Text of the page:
Monday, August 05, 2019

OPINION - Shields and Brooks 8/2/2019

"Shields and Brooks on Trump and race, Democrats’ 2020 values" PBS NewsHour 8/2/2019


SUMMARY:  Syndicated columnist Mark Shields and New York Times columnist David Brooks join Judy Woodruff to discuss the week’s political news, including President Trump’s personal attacks on Democratic Rep. Elijah Cummings of Maryland and other lawmakers of color, the significance of a wave of Republican congressional retirements and how the 2020 Democrats fared in the two-night debate in Detroit.

Judy Woodruff (NewsHour):  That brings us to the analysis of Shields and Brooks.  That's syndicated columnist Mark Shields and New York Times columnist David Brooks.

Hello to both of you.

So let's pick up on Yamiche's reporting, David.

All this comes after President Trump has been going after Congressman Elijah Cummings, going after Baltimore, calling it rat-infested, this just a few days after he went after four congresswomen of color, the Squad.

Some people are saying the President's being racist.  He says, "I'm the least racist person in the world."

How do you see it, and what are the consequences?

David Brooks, New York Times:  I think I disagree with the President on that one.

You just look at who he's attacking.  It's one African-American or one person of a color after another.  It's not dog whistle anymore.  It's just straight-up human whistle.

And so it is just pulling at this racial thing over and over and over again.  And I don't know how it how much it affects people.  I really don't know.  I know people don't like political correctness.  And when he does that, I think people really get a charge out of that.

But going to clearly racist tropes goes well beyond it.  We're walking into Father Coughlin territory.  We're walking into George Wallace territory.  We're walking into very ugly territory.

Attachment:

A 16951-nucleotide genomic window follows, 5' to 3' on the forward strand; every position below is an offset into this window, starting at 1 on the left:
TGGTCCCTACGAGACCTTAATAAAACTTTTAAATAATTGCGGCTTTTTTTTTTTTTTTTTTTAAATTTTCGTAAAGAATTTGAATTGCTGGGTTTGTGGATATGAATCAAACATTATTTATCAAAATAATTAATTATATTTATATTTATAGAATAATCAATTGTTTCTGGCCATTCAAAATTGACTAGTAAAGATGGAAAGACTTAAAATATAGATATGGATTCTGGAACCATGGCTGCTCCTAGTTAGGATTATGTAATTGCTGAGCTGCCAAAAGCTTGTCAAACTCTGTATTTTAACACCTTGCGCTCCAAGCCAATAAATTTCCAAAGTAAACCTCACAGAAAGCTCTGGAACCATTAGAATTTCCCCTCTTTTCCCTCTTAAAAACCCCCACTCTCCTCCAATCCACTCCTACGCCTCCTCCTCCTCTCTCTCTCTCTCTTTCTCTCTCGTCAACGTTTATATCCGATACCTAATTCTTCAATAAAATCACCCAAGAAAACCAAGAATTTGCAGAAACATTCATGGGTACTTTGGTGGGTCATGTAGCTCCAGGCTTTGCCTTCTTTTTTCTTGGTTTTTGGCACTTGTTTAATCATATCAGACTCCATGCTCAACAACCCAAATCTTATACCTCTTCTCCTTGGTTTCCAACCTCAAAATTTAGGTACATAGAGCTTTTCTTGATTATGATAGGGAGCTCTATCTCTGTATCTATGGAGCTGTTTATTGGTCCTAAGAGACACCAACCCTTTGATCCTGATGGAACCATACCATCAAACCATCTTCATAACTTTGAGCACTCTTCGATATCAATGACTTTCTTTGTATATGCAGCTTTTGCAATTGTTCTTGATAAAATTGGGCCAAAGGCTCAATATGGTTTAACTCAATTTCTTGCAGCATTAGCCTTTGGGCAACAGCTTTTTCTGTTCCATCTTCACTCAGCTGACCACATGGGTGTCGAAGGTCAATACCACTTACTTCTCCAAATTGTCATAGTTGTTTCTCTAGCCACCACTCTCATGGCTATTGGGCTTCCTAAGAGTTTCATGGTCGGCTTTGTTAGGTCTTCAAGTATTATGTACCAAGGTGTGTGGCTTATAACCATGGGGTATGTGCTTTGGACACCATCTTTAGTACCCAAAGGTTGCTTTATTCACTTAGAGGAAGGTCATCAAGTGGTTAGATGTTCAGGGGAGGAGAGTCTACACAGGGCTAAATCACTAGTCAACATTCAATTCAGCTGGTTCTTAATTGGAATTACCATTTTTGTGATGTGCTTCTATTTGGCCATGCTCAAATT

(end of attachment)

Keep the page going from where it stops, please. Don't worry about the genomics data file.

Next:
And if this is what this election is going to become about, then it becomes, I would think, hard for people of conscience, whether they like Trump's economic policy or not, to wind up with him in however many months Election Day is.

Judy Woodruff:  Ugly territory, Mark?

Mark Shields, syndicated columnist:  Ugly territory, Judy.

It reached the point where, when it was reported that Congressman Cummings' house had been broken into, the President tweeted, "Too Bad," Elijah Cummings, the crime in Baltimore.

This was too much for Nikki Haley, the former South Carolina governor, former U.N. ambassador, who said, this is — she took the President to task.

Judy Woodruff:  Republican.

Mark Shields:  Republican, as did Congressman Adam Kinzinger of Illinois.

No, the President — you think of the founder of that great party, the Republican Party, words of Lincoln, with malice toward none, with charity for all, let's bind up the nation's wound, the task we're about.

This is just the opposite.  This is salting the wounds.  This is sowing division, and all for a very narrow political purpose.  I do think that it reaches a point of diminishing returns, because, at some point, you're just not proud to say you're for Donald Trump.

You can say, oh, he's my guy, or he fights my fights, or he's on my side, but Americans want their President to be a comforter in chief and a consoler in chief, as Ronald Reagan was at the Challenger crisis, or in tragedy, or Barack Obama was after the Charleston church shooting.

That's what a President — to unite, to comfort and to bring out — he's the only voice that can speak to us, all of us, and for all of us, and he obviously doesn't want to speak to all of us or for all of us.

Judy Woodruff:  But, David, you still have, as you heard in Yamiche's reporting from Ohio, people saying that they don't think it's racist, that they like the fact, as you suggested, that he speaks out.